Most Anticipated Tribeca Films

Tribeca Film Festival

Hey, look, it’s film festival time again! (It’s always film festival time, much like it’s always awards season time.) This time around, the films are unfurling at New York City’s own Tribeca Film Festival, and two of our very own NYC-based scribblers are on the ground to cover the best of what the festival has to offer. As ever, the festival offers a robust programming slate of brand-new premieres, holdovers from other festivals around the world (we recommend titles like In Your EyesChef, and Begin Again, if you’re looking to play catch up), and some uniquely compelling titles just daring you to try them out (one word: zombeavers).

The festival kicks off tonight with the premiere of the Nas documentary, Time Is Illmatic, and runs until Sunday, April 27th. For these next few days, Lower Manhattan will be jumping with the festival and its many offerings, and we dare say that our own Kate Erbland and Daniel Walber have picked out some of the best.

In Your Eyes

Sure, most people who are excited to see Brin Hill‘s In Your Eyes are in it for the Joss Whedon connect — he wrote the film, proving that the rest of us are just slackers — but I am more intrigued by a feature that uses the divine Zoe Kazan as a romantic foil for the guy from Cloverfield (hey, Michael Stahl-David). The romance apparently hinges on the duo’s “strange connection,” and as much as I hope that means that they can literally see through each other’s eyes, I really want to go into this one fresh. -Kate Erbland

Something Must Break and Broken Hill Blues

One of the best kept secrets of Tribeca is, believe it or not, Scandinavia. From Trollhunter to Turn Me On, Dammit the last few years have seen a number of offbeat Nordic hits screen at the festival. This year there are two Swedish coming of age stories, each examining the break that can happen in the life of a teenager. Something Must Break seems the simpler film, a story of a young man coming to terms with his sexuality. Broken Hill Blues might be a bit more surreal, set in a town soon to be abandoned after land erosion. Both of them promise to be empathetic, unique portraits of youthful uncertainty. -Daniel Walber

Goodbye to All That

Paul Schneider‘s career has been built on a series of solid supporting roles — from the doofus cousin in Elizabethtown to the pained best pal in Bright Star to the stunned brother in Lars and the Real Girl — but his best part is still his leading role in All the Real Girls as a former ladies’ man trying to navigate a deep romance. Angus MacLachlan‘s directorial debut is also about Schneider’s character working through the dating pool, but for a different reason — he’s just been dumped by his wife. With a supporting cast that includes Melanie Lynskey, Heather Graham, Anna Camp, and Amy Sedaris, the film sure sounds like a real can’t-miss. -KE

Zombeavers

The Midnight section is always a strong cocktail of straight-faced horror and deranged descents into bloodcurdling insanity. The latter category is usually more fun. This year the most immediately appealing title is Zombeavers, which is about a group of slasher-movie-hot college students who get attacked by zombie beavers. That’s amazing. -DW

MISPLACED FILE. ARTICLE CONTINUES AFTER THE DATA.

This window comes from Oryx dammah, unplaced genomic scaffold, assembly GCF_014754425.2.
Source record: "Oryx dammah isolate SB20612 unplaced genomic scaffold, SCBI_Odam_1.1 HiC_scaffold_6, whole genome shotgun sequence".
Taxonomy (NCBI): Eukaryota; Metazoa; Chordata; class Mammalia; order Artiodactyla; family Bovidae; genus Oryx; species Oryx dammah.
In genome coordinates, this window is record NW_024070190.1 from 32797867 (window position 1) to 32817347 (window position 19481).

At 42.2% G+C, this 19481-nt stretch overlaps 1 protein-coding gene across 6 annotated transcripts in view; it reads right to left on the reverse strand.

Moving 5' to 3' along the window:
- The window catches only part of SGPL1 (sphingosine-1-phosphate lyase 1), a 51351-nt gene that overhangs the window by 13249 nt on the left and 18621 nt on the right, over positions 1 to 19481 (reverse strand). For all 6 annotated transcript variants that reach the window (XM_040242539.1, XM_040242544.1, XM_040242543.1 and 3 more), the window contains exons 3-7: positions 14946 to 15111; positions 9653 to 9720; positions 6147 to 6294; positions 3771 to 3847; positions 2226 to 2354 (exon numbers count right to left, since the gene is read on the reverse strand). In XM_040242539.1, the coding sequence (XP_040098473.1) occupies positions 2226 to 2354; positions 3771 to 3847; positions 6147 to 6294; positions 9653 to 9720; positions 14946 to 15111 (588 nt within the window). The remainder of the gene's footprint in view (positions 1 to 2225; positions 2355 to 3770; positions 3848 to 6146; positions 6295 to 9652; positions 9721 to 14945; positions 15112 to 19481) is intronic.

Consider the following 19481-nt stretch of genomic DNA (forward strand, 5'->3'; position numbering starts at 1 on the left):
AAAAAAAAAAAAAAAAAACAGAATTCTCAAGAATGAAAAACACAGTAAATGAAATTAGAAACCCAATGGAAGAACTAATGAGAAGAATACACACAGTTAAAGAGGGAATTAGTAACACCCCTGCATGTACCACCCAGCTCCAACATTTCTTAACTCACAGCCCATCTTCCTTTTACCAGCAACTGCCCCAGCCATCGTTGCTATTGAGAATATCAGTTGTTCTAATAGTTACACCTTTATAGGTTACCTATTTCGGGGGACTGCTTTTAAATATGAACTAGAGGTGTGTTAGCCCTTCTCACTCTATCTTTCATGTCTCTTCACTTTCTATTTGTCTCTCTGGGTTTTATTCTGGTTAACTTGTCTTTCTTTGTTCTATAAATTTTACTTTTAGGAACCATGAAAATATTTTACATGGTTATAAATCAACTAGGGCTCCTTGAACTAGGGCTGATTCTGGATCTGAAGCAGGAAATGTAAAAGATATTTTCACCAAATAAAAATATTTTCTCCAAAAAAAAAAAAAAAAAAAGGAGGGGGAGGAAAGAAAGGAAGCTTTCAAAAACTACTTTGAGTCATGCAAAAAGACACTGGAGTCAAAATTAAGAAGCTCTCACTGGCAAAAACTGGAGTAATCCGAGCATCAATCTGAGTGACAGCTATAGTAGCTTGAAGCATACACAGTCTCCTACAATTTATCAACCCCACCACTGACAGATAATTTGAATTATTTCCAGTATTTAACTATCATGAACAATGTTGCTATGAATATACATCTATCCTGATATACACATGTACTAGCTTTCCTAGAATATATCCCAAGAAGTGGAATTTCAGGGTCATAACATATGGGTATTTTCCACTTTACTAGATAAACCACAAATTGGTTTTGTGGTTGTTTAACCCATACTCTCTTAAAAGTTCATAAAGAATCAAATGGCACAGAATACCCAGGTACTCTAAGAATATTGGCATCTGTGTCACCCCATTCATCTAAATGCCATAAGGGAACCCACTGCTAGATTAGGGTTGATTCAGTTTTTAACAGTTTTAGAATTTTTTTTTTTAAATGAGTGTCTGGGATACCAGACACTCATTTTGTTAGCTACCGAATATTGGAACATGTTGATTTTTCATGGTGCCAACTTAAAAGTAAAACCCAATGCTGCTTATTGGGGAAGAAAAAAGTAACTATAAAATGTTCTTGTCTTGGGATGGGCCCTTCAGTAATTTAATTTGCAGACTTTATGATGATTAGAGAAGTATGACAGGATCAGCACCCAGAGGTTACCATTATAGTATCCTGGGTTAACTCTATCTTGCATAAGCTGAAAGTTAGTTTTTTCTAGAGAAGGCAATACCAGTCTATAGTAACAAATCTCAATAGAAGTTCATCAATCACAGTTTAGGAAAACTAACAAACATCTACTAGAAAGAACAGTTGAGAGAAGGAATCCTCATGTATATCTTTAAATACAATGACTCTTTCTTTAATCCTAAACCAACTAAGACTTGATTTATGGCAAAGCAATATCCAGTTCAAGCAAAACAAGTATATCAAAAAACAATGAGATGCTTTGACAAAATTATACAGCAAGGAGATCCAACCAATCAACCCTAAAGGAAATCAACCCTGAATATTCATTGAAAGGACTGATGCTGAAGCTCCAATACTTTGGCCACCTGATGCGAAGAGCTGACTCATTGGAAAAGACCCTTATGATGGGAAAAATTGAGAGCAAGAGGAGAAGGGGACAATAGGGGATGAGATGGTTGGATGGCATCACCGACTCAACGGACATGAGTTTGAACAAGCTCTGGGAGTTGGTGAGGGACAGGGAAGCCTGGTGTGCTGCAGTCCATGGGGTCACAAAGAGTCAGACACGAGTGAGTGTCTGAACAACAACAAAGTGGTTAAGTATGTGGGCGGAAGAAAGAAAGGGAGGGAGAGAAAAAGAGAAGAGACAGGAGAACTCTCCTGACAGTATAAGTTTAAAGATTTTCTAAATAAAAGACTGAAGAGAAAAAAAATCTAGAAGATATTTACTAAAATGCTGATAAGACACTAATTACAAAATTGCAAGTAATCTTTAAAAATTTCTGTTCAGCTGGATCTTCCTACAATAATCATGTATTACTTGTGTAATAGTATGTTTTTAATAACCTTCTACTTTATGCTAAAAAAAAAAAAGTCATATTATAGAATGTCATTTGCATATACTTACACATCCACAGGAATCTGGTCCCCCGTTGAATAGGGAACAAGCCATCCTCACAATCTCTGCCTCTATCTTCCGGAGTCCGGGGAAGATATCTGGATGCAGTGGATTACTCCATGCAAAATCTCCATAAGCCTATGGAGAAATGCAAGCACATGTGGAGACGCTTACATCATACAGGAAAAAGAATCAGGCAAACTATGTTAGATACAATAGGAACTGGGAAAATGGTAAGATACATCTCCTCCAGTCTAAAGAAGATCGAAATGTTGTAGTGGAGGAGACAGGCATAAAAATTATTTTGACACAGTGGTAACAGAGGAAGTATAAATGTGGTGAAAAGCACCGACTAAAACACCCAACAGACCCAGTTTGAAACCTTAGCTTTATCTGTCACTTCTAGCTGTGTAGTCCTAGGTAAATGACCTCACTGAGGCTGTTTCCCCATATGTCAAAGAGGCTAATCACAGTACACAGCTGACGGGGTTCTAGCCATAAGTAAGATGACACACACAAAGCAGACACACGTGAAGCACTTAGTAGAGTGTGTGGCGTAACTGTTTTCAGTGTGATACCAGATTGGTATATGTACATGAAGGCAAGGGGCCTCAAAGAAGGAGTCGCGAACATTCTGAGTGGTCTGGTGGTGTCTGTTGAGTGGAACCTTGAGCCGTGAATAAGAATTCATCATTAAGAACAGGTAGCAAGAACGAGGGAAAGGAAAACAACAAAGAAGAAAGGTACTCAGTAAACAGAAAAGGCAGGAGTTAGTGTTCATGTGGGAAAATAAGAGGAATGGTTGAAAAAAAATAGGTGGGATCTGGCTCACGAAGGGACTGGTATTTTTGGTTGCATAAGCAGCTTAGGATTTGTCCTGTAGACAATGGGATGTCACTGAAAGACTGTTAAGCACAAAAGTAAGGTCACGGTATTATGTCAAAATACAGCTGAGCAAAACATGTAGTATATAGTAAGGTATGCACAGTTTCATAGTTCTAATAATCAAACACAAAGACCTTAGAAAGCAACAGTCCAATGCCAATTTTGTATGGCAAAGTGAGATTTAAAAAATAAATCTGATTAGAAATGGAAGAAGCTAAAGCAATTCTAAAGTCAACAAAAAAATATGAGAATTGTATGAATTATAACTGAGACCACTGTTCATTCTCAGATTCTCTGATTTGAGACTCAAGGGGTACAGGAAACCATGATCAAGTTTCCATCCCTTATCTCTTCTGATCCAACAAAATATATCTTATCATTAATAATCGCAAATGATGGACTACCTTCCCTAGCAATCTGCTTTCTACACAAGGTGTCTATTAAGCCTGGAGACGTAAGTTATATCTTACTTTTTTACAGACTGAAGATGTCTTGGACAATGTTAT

Every Secret Thing

Hello, there. Are you looking for a film with one hell of a lady-friendly pedigree? You are! Good, we’ve got one. Amy Berg directs Every Secret Thing, which comes to us by way of an adapted screenplay (by Nicole Holofcener!) based on Laura Lippmann‘s novel of the same name, with a cast that includes Elizabeth Banks, Diane Laneand Dakota Fanning. It’s also about unsolved murders and teen crime, so that’s basically just all our interests in one tidy package. -KE

The Search for General Tso

There’s a particularly funny moment in the trailer for The Search for General Tso in which the filmmakers wander a city in China with a photograph of General Tso’s Chicken. No one they meet has any idea what it is, of course. The famous dish is uniquely New World, an immensely popular recipe with vague origins that can be found all over the USA’s tens of thousands of Chinese restaurants. And so, in a way, Ian Cheney’s search for General Tso is inevitably a search for America itself. -DW

Life Partners

There’s nothing quite like a strong best friend bond, but that doesn’t mean it’s unbreakable. In Susanna Fogel‘s feature debut, the director explores the friendship between Paige (Gillian Jacobs) and Sasha (Leighton Meester), a super-tight duo who find things changing for them when Paige starts dating a new dude. Suddenly, Sasha feels like the odd gal out, and she does everything she can to keep her BFF, well, her BFF. Of note: this is a comedy, not a Single White Female reboot. -KE

6

Five years ago, Louie Psihoyos launched a movement and won an Oscar with The Cove, his heist-like expose of dolphin hunting in Japan. His new project has a much broader scope, purporting to address the issue of endangered species in general. Screening as a work-in-progress, promises to be a thrilling and bold work of cinematic activism. -DW

A Brony Tale

I just want to understand. -KE

Point and Shoot

Documentarian Marshall Curry has a knack for making nonconventional political films. Street Fight and If a Tree Falls: A Story of the Earth Liberation Front are both the stories of political outsiders, one on the ascent and the other doomed to collapse. Yet never before has he tackled something as remote and unlikely as the terrible ordeal of Matthew VanDyke, an American who joined the Libyan Revolution and wound up a prisoner of war. Point and Shoot looks to be a remarkable, if harrowing, next step for the director. -DW


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